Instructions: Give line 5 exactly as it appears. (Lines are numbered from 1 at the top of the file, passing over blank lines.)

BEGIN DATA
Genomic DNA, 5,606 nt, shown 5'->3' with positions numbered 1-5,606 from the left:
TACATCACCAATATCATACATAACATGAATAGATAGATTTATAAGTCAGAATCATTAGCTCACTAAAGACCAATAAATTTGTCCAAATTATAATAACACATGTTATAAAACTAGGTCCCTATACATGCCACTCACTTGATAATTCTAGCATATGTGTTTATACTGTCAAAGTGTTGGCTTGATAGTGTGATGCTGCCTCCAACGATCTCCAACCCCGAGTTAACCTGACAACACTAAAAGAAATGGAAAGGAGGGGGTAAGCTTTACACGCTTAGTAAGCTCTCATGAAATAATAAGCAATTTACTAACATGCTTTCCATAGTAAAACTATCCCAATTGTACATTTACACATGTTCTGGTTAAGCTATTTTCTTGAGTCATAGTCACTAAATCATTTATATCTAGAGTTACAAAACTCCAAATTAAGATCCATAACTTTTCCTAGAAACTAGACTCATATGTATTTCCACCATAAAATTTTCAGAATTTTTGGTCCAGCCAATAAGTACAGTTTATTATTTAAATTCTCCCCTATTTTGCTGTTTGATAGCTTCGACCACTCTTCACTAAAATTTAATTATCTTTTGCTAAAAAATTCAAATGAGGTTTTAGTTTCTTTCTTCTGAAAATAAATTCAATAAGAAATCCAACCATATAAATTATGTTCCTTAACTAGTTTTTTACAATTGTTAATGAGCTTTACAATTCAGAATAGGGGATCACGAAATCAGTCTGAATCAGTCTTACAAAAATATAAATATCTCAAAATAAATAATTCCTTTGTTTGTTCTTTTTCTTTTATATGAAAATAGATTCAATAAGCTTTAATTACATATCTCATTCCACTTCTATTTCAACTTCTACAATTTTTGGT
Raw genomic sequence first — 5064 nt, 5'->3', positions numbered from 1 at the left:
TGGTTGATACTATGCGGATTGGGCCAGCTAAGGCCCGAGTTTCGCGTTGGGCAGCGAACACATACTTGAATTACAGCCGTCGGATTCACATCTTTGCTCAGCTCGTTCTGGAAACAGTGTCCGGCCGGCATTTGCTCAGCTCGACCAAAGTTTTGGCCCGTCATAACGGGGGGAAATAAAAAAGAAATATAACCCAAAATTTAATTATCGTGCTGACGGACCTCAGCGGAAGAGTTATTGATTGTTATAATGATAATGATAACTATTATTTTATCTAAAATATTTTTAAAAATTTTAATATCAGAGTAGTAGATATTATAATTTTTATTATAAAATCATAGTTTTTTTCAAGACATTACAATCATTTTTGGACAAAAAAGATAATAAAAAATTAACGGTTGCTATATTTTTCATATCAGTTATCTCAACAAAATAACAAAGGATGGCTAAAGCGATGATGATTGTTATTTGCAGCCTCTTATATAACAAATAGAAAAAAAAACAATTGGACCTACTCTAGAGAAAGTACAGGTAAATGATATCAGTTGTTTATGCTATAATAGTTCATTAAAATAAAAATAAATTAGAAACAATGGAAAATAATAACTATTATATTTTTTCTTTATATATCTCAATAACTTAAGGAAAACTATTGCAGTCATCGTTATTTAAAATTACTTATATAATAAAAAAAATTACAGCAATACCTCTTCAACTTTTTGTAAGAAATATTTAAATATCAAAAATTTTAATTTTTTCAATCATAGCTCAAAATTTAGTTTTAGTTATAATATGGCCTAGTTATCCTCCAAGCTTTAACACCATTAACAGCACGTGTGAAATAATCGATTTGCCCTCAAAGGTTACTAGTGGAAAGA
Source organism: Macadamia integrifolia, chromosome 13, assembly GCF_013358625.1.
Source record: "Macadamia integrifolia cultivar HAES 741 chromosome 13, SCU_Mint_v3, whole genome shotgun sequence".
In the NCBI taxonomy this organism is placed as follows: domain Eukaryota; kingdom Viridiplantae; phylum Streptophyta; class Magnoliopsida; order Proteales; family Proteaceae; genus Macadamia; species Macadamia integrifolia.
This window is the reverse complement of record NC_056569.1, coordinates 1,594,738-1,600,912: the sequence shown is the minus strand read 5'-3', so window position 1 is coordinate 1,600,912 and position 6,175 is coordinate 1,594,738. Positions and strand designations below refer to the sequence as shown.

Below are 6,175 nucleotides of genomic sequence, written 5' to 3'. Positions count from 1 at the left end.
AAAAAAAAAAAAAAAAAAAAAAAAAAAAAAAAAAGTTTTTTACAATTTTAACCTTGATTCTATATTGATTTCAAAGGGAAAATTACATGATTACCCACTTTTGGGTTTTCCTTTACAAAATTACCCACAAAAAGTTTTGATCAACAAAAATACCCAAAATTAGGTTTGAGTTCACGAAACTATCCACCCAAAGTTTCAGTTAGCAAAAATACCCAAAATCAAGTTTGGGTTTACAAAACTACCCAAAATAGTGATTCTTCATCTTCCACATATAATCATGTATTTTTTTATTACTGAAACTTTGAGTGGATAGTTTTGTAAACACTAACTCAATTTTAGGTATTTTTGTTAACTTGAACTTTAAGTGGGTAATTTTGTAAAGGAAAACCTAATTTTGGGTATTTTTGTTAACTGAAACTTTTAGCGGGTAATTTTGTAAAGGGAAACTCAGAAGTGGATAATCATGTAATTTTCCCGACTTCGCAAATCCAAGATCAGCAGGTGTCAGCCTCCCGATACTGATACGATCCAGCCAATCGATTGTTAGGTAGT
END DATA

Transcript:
Source organism: Macadamia integrifolia, chromosome 13, assembly GCF_013358625.1.